Cannibalism can provide fitness benefits directly in terms of increased survival, development, and fecundity or indirectly through reduced competition. For Tribolium spp. the benefits of cannibalism are predicted to change depending on population density, which can be signaled by chemical cues associated with level of conditioning of flour. Adult males exhibited low levels of cannibalism, whereas larvae had relatively high levels of cannibalism, regardless of flour condition. Only adult females responded to level of flour conditioning, with greater cannibalism in uninfested flour. This increased cannibalism in unconditioned flour could result from females perceiving patch quality differently. As discussed in more detail below, they could be reducing cannibalism rates when avoiding conditioned flour because it is of poor quality or increasing cannibalism rates by actively removing competition in the form of eggs already laid from the higher quality unconditioned patches. Larvae have greater nutritional demands and they are also directly competing with other larvae, so it is expected that they would have high cannibalism rates. However, as flour quality declines it was predicted that cannibalism might increase, which was not evident in our study. This could be because flour condition was still adequate or that cannibalism rate was already at or near its maximum. Low cannibalism by males is consistent with them having different nutritional needs than females and that they have fewer fitness benefits from removing offspring if they are unable to determine paternity.

Our results are different than Sonleitner (1961), who indicated that egg cannibalism by adult T. castaneum was higher in conditioned than in fresh flour. Sonleitner (1961) used pairs of male and female adults that were 90 d old, which may have increased variability because of the large differences in cannibalism between males and females. He also obtained his conditioned flour from stock cultures that were several months old, so it is difficult to determine the amount of conditioning from his methods. Similar to our findings, Sonleitner (1961) did find that female T. castaneum adults had much higher rates of egg cannibalism than male adults. Rich (1956) also showed that this was true for T. confusum. Park (1935) showed that cannibalism rates of T. confusum adult males decreased in conditioned flour. However, Park did not quantify the amount of flour conditioning, so it is difficult to compare his results with ours. Ethylquinone in the conditioned flour produced by the beetles is a repellant and it is thus, not surprising that cannibalism of eggs by female adults would be inversely proportional to the amount of flour conditioning (beetle-days). To avoid competition, females should prefer to lay eggs in fresh flour. Sonleitner and Guthrie (1991) suggested that quinones in conditioned flour may act as a signal to stop laying eggs and to disperse to avoid high egg mortality. In our experiment, it is likely that the adult females spent more time trying to disperse from the arena and less time tunneling in the flour in the conditioned compared with the fresh flour. Less time tunneling would decrease the chances of encountering eggs or pupae in the flour, and thus, lower rates of egg and pupal cannibalism. Oviposition also was inhibited by flour conditioning. The biggest drop in oviposition was from 0 to 75 beetle days, which fits well with the changes in observed cannibalism. This pattern would suggest that cannibalism may be related to reducing competition for offspring more than for female nutrition. Thus, increased tendency to disperse would be expected to be correlated with a decrease in oviposition, which is associated in turn with an assessment by the female that the patch is of lower quality.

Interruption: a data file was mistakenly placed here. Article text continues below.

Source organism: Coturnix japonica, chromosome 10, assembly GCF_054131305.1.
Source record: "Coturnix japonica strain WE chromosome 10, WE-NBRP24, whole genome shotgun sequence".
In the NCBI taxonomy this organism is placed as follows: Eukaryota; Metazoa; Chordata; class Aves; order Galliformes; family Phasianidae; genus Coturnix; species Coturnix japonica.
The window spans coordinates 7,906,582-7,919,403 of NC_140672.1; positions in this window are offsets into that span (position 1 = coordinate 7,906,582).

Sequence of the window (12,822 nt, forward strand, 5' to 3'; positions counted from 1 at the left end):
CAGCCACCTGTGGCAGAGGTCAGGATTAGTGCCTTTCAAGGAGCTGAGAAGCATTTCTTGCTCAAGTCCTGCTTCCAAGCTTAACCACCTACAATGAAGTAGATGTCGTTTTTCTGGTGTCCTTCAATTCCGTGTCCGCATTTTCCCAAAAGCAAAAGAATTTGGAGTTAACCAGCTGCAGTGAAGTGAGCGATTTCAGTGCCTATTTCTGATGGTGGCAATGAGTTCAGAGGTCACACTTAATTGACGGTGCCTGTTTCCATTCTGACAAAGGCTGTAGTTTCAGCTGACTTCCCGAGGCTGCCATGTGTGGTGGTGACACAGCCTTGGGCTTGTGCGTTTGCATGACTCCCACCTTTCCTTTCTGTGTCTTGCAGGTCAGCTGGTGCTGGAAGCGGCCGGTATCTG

Rates of larval cannibalism of eggs and pupae did appear to increase slightly with the level of flour conditioning (Figs. 1 and 2). However, the regression was not significant at the 5% level (P=0.09), probably because of the considerable variation among conditioning levels. The difference in behavior between larval and adult females may be caused by the larval stages being less likely to leave the flour compared with adult females. As the amount of flour conditioning increased, egg and pupal cannibalism by larvae increased slightly. Eggs and pupae are a rich source of water and nutrients for the larvae. As nutrients decreased with the amount of flour conditioning, larvae may have increased their search for eggs and pupae to supplement the lower nutrition of the conditioned flour.

Results from this study will be used in an agent-based model of the red flour beetle that is currently under development.


We thank Jim Nechols, Department of Entomology, Kansas State University for reviewing an earlier draft of this paper, and Ken Friesen (USDA–ARS, Center for Grain and Animal Health Research) for his excellent technical expertise in setting up the experiments and collecting the data.